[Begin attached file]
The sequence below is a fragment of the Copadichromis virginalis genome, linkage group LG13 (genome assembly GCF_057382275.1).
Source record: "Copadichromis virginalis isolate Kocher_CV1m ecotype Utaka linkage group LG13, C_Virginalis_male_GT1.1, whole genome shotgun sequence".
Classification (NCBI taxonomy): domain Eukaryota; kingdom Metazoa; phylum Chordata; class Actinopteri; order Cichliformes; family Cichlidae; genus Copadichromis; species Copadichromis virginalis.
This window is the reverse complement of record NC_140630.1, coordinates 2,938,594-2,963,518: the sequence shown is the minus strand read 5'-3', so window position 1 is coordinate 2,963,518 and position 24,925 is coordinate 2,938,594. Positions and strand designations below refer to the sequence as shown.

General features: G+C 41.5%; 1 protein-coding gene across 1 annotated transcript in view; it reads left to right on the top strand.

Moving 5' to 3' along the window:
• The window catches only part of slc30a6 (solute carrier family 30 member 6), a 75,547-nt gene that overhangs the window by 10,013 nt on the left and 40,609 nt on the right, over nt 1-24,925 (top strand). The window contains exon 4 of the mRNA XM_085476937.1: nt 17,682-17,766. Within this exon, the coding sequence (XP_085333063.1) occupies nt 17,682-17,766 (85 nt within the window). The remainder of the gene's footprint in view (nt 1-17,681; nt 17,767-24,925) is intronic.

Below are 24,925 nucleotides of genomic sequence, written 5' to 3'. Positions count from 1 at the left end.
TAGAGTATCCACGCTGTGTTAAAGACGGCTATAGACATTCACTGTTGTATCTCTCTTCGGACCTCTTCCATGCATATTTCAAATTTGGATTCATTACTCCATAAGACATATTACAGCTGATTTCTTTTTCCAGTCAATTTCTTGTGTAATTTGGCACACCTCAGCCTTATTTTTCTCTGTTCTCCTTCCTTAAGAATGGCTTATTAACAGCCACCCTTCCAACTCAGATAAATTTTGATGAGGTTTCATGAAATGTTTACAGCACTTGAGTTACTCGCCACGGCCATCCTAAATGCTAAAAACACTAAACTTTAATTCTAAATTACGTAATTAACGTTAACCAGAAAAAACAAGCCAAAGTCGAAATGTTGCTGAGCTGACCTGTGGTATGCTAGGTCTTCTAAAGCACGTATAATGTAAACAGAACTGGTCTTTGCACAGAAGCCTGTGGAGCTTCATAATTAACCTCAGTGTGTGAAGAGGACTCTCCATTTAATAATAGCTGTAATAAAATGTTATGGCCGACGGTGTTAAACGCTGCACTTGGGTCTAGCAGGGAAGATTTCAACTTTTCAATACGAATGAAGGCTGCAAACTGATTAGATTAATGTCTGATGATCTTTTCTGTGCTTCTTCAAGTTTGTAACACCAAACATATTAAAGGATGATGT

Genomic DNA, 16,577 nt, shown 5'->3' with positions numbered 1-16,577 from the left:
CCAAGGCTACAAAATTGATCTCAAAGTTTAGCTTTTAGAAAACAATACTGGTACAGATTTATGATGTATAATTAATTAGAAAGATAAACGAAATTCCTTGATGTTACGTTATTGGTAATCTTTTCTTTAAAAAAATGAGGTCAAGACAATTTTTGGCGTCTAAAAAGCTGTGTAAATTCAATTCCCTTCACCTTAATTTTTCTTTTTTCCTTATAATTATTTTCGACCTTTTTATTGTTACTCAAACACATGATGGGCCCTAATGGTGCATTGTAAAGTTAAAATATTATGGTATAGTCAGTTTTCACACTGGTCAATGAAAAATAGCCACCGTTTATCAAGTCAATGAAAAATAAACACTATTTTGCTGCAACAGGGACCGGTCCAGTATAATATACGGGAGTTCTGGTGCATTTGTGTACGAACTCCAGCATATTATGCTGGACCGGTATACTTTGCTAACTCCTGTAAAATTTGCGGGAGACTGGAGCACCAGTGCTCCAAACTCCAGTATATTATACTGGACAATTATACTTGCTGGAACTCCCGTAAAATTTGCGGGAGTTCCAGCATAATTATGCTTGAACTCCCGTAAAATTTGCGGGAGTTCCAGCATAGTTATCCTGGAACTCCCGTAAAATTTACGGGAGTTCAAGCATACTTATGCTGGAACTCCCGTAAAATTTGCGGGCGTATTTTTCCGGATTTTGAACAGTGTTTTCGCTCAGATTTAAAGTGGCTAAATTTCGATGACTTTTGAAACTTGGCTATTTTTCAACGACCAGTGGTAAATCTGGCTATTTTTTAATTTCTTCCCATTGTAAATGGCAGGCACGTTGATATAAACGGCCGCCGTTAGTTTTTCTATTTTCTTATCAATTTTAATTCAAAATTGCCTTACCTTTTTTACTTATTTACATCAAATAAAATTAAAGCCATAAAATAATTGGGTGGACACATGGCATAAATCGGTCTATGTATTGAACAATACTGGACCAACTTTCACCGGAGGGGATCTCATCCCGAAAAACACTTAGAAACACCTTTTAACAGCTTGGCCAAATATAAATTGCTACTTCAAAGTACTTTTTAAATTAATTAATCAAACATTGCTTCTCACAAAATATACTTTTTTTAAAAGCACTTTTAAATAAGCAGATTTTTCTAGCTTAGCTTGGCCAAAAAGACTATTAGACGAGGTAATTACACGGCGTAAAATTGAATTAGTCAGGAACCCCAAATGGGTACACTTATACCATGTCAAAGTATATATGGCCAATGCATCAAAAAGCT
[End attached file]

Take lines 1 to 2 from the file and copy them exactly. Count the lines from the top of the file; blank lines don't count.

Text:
The sequence below is a fragment of the Copadichromis virginalis genome, linkage group LG13 (genome assembly GCF_057382275.1).
Source record: "Copadichromis virginalis isolate Kocher_CV1m ecotype Utaka linkage group LG13, C_Virginalis_male_GT1.1, whole genome shotgun sequence".